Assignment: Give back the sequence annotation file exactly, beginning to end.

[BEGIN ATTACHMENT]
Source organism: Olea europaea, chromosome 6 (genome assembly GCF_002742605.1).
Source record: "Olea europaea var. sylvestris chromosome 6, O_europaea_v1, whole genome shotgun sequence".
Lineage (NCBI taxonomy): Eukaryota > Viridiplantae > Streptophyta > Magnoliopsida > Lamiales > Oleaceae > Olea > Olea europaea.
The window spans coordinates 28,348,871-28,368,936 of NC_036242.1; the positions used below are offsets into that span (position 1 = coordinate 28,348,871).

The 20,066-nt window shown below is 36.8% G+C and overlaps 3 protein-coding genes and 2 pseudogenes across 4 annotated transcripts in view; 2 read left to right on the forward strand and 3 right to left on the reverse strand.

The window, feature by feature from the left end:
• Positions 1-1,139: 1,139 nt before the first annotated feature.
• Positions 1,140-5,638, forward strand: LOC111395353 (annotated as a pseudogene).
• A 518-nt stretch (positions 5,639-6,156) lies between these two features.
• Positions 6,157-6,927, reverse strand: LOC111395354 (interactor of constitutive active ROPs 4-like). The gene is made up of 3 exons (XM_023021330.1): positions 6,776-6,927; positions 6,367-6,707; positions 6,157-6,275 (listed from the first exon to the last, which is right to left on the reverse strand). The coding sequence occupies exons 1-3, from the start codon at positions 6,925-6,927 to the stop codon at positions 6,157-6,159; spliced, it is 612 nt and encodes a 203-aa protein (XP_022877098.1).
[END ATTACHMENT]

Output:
Source organism: Olea europaea, chromosome 6 (genome assembly GCF_002742605.1).
Source record: "Olea europaea var. sylvestris chromosome 6, O_europaea_v1, whole genome shotgun sequence".
Lineage (NCBI taxonomy): Eukaryota > Viridiplantae > Streptophyta > Magnoliopsida > Lamiales > Oleaceae > Olea > Olea europaea.
The window spans coordinates 28,348,871-28,368,936 of NC_036242.1; the positions used below are offsets into that span (position 1 = coordinate 28,348,871).

The 20,066-nt window shown below is 36.8% G+C and overlaps 3 protein-coding genes and 2 pseudogenes across 4 annotated transcripts in view; 2 read left to right on the forward strand and 3 right to left on the reverse strand.

The window, feature by feature from the left end:
• Positions 1-1,139: 1,139 nt before the first annotated feature.
• Positions 1,140-5,638, forward strand: LOC111395353 (annotated as a pseudogene).
• A 518-nt stretch (positions 5,639-6,156) lies between these two features.
• Positions 6,157-6,927, reverse strand: LOC111395354 (interactor of constitutive active ROPs 4-like). The gene is made up of 3 exons (XM_023021330.1): positions 6,776-6,927; positions 6,367-6,707; positions 6,157-6,275 (listed from the first exon to the last, which is right to left on the reverse strand). The coding sequence occupies exons 1-3, from the start codon at positions 6,925-6,927 to the stop codon at positions 6,157-6,159; spliced, it is 612 nt and encodes a 203-aa protein (XP_022877098.1).